The Bigger Picture: Melissa Ng

Melissa Ng is a Corporate partner in Singapore. Her advice is to take a holistic approach to the job. She also tells us why it’s not just about giving legal advice.

Where you start is not where you finish

To be honest, when I was 18, I didn’t know what I wanted to do. I loved reading and writing, and thought law might be a good option as training in analytical thinking as much as anything. Little did I expect it to turn into a career − one that I enjoy every day, not just for my love for words, but for all the other facets of the job that I never expected.

One thing I would say to my younger self is that the job you think you are going into is often not the same job you end up doing. You need to grow and evolve with your career. There are things that you start out being unsure about, but with practice and experience these challenges become fulfilling.

Pushing your boundaries

The only way to really succeed is to push through your comfort zone. If you’re not just a little bit uncomfortable, then you are not learning and achieving. Often, the best way to conquer fear is to face it. In my experience, when new tasks actually become part of your day-to-day job, fear is no longer an issue.

I’m not sure if some areas of discomfort ever go away − a bit like actors with stage fright. If you get too comfortable, you can disengage and miss things. I don’t ever want to be in that position.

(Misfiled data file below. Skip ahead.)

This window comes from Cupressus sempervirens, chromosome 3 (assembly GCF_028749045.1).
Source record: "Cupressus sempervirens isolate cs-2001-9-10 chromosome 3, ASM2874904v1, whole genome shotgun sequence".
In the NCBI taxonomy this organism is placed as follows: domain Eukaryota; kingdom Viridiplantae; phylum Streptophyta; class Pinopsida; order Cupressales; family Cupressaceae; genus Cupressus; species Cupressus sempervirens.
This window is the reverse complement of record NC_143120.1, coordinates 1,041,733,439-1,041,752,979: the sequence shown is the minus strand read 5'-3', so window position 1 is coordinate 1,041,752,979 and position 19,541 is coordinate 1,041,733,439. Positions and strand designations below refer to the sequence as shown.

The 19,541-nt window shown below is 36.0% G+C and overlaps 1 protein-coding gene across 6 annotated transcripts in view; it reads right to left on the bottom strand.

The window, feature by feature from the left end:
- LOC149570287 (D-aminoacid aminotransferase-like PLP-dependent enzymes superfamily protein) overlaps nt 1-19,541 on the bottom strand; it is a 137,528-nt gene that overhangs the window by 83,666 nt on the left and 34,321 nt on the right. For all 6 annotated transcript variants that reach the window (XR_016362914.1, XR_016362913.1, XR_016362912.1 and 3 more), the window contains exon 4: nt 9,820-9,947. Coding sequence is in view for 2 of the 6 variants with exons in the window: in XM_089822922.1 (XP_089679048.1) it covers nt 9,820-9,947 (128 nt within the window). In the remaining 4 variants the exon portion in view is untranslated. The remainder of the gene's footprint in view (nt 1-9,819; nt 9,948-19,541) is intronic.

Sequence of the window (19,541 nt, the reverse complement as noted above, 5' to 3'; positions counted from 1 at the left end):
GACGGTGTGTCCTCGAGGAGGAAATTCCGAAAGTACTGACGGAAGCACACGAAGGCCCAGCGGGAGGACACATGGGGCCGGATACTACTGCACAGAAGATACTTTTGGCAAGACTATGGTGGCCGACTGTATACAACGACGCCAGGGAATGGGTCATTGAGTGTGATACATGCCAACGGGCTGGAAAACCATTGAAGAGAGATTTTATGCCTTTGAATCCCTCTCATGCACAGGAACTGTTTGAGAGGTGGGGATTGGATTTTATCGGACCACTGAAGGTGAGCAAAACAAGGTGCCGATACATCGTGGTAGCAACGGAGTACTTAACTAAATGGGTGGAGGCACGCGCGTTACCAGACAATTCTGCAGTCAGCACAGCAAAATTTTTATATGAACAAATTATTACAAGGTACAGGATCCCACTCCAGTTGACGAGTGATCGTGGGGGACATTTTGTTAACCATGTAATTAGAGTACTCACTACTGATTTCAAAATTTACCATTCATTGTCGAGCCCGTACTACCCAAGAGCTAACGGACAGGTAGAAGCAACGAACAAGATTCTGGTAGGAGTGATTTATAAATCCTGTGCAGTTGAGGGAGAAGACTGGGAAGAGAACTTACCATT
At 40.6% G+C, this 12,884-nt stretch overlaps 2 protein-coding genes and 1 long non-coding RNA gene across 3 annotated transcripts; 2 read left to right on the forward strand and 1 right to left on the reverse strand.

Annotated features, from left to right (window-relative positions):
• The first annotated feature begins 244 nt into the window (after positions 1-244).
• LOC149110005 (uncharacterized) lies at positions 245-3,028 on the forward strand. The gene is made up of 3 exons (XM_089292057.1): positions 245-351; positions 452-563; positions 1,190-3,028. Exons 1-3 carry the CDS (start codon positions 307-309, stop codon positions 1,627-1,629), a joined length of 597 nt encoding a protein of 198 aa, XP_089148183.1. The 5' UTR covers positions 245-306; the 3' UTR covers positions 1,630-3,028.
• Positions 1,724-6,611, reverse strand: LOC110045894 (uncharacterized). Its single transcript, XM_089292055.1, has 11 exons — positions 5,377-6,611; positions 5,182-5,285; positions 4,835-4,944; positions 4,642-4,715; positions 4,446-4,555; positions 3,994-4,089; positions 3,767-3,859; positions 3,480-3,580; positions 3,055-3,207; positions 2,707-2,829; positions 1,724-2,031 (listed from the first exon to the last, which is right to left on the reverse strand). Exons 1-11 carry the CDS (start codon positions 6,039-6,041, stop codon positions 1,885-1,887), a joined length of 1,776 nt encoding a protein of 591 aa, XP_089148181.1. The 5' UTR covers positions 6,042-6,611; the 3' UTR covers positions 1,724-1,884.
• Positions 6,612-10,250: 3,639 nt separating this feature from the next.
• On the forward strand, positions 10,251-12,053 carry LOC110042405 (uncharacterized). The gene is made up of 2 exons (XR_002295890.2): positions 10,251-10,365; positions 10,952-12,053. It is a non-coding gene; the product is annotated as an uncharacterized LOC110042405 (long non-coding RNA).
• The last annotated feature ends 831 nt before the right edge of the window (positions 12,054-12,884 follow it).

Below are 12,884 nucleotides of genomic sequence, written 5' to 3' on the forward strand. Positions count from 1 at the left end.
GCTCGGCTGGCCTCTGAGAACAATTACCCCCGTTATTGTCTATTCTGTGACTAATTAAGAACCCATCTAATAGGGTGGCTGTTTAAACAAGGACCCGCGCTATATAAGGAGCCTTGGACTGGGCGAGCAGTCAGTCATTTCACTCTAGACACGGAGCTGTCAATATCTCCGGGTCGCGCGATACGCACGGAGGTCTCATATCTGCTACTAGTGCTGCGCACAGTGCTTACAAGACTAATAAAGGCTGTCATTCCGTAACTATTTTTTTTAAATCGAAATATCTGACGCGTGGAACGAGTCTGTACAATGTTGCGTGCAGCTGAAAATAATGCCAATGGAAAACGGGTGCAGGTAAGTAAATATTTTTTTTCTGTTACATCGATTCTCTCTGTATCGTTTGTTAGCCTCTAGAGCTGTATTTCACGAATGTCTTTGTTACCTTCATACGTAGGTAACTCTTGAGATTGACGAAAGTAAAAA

Putting people first

When I was approaching partnership, I really had to focus more on the softer skills, such as networking and engagement. Networking can seem like a daunting concept at first – entering a room full of strangers and getting to know them. But that’s a narrow definition of networking. It’s really about understanding that opportunities for business development are all around you, ranging from classmates to former co-workers. A lot of it is about talking to people and making them feel comfortable; not just senior people, but peers as well. Start building your networks early – you never know where people might
end up.

Everyone has a different style of getting to know people. I like talking to clients about their families or holidays, and I remember things about people, such as their children’s names. For me, it’s not about holding court, but about having meaningful one-to-one conversations. People want to do business with those they know, like and trust. Clients are people first, and they are often looking to appoint someone they will enjoy working long hours with.

The business development aspects of a partner role include two key components. First, you must ask the right questions of your clients so you can address their concerns. And second, check your ego at the door. It’s not enough to impress them with your legal acumen; you really need to listen carefully to their issues and concerns. That’s a skill that will take you far.